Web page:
His opponent on Saturday night, Brandon Thatch, has mapped a pretty similar route. Entering the UFC on nine consecutive first round finishes, the American added two more once he stepped into the Octagon against Paulo Thiago and Justin Edwards. Like Nelson, though, Thatch’s momentum hit the breaks last time out as he lost to former UFC lightweight champion Benson Henderson. For both men, this Saturday is a perfect chance to bounce back to winning ways.
As mixed marital artists these two welterweights are about as different as possible under the unified rules. Thatch is a fast, attacking striker who will hit with kicks and punches to the legs, body and head from all angles. He has a very good clinch game with hard knees on the inside and is adequate off of his back although wrestling and jiu-jitsu are undoubtedly his weakest areas.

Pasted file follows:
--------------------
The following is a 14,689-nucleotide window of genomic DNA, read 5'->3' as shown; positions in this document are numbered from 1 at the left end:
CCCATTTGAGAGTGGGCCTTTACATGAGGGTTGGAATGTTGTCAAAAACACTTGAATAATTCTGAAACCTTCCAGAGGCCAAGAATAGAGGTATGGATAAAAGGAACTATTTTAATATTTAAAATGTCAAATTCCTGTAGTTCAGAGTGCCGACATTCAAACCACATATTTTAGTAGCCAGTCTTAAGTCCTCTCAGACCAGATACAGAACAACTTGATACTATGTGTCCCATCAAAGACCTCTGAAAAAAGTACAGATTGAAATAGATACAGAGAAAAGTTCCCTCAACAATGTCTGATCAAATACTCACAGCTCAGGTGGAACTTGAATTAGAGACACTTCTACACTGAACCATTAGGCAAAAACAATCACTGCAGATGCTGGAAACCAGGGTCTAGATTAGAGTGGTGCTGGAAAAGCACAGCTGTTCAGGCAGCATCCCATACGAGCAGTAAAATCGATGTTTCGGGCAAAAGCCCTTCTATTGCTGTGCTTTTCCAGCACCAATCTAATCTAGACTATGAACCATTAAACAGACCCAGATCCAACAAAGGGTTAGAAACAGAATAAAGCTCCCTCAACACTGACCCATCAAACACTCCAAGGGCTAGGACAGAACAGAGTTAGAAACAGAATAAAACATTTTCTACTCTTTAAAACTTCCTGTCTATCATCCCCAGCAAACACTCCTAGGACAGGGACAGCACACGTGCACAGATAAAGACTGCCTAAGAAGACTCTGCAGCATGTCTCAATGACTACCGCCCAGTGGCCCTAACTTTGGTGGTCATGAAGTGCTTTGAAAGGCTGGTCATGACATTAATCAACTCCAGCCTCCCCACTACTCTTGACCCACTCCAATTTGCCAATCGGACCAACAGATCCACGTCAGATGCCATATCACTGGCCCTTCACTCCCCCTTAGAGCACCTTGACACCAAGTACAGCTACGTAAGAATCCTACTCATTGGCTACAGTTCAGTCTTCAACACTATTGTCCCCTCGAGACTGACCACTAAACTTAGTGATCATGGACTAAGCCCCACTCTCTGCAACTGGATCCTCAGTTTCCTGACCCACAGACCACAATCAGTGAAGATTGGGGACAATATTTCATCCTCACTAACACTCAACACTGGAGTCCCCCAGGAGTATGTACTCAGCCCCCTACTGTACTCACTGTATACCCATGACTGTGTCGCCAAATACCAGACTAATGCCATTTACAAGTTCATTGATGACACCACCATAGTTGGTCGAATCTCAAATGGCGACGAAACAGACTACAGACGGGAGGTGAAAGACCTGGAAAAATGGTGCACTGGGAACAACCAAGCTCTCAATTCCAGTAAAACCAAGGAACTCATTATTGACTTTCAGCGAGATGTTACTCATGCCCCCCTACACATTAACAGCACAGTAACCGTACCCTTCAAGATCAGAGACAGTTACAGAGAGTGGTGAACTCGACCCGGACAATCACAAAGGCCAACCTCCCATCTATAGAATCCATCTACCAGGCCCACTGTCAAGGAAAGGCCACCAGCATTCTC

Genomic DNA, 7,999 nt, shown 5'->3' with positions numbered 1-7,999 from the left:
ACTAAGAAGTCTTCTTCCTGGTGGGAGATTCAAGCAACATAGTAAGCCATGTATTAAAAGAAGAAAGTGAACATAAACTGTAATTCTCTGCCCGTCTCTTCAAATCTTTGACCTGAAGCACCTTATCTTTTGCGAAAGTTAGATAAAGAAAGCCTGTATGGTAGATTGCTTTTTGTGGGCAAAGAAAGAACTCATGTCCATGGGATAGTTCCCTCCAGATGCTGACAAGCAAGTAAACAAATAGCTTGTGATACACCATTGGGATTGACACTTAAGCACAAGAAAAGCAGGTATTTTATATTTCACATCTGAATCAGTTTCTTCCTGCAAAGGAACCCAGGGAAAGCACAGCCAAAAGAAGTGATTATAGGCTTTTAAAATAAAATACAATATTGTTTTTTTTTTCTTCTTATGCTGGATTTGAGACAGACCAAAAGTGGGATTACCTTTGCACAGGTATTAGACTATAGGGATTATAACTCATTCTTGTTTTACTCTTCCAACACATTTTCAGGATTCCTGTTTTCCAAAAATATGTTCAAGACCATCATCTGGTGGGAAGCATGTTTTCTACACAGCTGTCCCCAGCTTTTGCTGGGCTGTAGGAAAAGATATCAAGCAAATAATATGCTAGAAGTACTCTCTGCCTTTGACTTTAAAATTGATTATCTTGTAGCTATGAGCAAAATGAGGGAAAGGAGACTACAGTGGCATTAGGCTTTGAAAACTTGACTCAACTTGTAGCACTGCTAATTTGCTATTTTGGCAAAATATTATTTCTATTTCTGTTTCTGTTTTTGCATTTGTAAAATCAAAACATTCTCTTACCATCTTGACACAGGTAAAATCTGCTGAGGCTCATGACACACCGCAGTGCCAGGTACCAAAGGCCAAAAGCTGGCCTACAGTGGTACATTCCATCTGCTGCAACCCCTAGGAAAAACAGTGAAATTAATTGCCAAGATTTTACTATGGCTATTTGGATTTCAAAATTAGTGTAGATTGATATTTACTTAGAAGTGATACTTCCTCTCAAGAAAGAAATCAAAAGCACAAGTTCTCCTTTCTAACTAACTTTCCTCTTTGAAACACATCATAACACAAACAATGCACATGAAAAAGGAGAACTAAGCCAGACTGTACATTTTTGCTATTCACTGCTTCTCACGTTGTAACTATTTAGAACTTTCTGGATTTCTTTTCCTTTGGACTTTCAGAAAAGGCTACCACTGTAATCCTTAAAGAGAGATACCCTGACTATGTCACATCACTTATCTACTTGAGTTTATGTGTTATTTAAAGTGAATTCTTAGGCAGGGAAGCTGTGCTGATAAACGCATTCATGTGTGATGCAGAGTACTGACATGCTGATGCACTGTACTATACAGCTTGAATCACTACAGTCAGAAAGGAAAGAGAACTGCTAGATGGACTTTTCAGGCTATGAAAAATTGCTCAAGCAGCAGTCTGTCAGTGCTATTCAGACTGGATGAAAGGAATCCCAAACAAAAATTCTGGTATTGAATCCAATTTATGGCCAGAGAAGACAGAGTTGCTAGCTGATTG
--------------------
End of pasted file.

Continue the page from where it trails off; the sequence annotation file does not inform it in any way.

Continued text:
The opposite is true of Nelson. The Iceland native is a black belt under Renzo Gracie and is an absolute submission whizz when his wrestling and exquisite trips get the fight to the floor. As a striker Nelson fights out of a karate stance which you see from a lot of SBG fighters and, unlike his opponent, is more of a technician than a knockout artist.
Like many MMA fights this one will be won or lost by the area it takes place. If the fight stays standing the whole way through Thatch will probably win but if Nelson can get a superior position on the floor he has a great chance of getting a submission. Against Benson Henderson, the blueprint was shown on how to beat Thatch and Nelson will know that. Weather the early storm, survive, test his cardio and take him down. That might be easier said than done but Nelson definitely has the ability to do it. Even though you can’t rule out the early Thatch KO, this looks like a nightmare match-up for him and I see Nelson getting the submission win.
Cathal Pendred vs. John Howard